Date: December 02, 2010

Griffo does it for his caddie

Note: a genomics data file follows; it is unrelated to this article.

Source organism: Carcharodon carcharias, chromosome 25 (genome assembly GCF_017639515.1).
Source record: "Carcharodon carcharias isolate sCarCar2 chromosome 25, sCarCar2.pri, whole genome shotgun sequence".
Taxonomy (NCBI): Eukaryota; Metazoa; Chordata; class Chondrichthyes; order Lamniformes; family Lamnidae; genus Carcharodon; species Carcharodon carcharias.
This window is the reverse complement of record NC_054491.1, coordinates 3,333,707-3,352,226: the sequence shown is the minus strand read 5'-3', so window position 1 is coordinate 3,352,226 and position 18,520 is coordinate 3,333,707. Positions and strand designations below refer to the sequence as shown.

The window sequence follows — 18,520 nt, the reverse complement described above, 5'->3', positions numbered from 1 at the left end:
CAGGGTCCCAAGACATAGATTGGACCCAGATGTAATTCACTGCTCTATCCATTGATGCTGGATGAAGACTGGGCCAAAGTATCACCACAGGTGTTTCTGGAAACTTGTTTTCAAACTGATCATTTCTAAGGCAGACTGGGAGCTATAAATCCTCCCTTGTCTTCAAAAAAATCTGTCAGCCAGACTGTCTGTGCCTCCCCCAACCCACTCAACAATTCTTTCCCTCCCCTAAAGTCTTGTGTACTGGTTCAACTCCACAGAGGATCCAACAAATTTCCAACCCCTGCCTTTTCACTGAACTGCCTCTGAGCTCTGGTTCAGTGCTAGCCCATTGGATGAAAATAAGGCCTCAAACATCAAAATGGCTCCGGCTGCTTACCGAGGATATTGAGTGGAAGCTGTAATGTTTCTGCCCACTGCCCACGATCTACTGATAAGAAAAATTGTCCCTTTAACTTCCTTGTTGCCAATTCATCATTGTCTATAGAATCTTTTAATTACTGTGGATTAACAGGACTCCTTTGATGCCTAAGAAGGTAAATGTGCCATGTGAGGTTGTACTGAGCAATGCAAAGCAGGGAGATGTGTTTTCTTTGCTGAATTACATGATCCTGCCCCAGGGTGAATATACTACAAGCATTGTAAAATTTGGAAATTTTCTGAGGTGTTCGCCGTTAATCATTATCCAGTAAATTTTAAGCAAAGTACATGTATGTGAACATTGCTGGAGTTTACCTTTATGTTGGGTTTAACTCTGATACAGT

Matthew Griffin admits it will be hard to keep his emotions in check as he attempts to honour his late caddie in the best way possible – by winning this week&aposs Australian Open. Griffin has carried a heavy heart into the tournament at The Lakes after his long-time friend and caddie Peter Beck died suddenly just over a month ago. The Victorian admitted Beck was constantly in his thoughts as he shot to the top of the leaderboard on Thursday with a blistering seven-under 65. The 27-year-old, who has an old university mate now on his bag, fired seven birdies to lead by one stroke heading onto round two. “It was a big shock to lose Peter. He caddied for me in all my Australian Opens up until now,” Griffin said. “Almost on the first tee today I had a little thought of Pete.” “The best way to honour Peter and for what he did for my career is to go forward with it.” “I&aposll probably have someone up there helping me out if I need that putt to drop on Sunday it is pretty emotional.” “You get stuck in the moment. It is definitely something you think about … Pete would have been on the bag this week.” Asked what his long-time mentor would have said to him following his round, am emotional Griffin said: “He would have said, &aposBig Buddy, well done. You are as good as these guys. Let&aposs have a good week&apos.” “He was just always there and great support. He would have been loving it as much as me.” And there was plenty to like about his game on Thursday as he shot a mistake-free round during the morning. Despite dealing with the loss of his mate, Griffin has managed to keep his game together quite well over the last month. He missed the cut by a single stroke at last month&aposs JB Were Masters and now leads the Australian Open. “My game over the last month has felt really good and I haven&apost quite got the results out of the form that I felt I&aposve been in, so it&aposs nice to get off to a good start and really build on it,” he said. “You&aposve got to take advantage of the nice conditions in the morning around here, so it&aposd be nice to be leading overnight.” Griffin said playing with two of Australia&aposs leading players on the opening two days at the Masters – he was paired with Geoff Ogilvy and Stuart Appleby – will ensure he isn&apost overawed heading into round two as the leader. “Although the Masters wasn&apost a result, I think I learned a lot from playing with Stuart (Appleby) and Geoff (Ogilvy),” he said. “The big lead up and the media (attention was a good learning curve), and having a lot of people expecting you to do well and more the expectation you put on yourself, and I think tomorrow that&aposll all hold me in good stead and looking forward hopefully the whole four days.”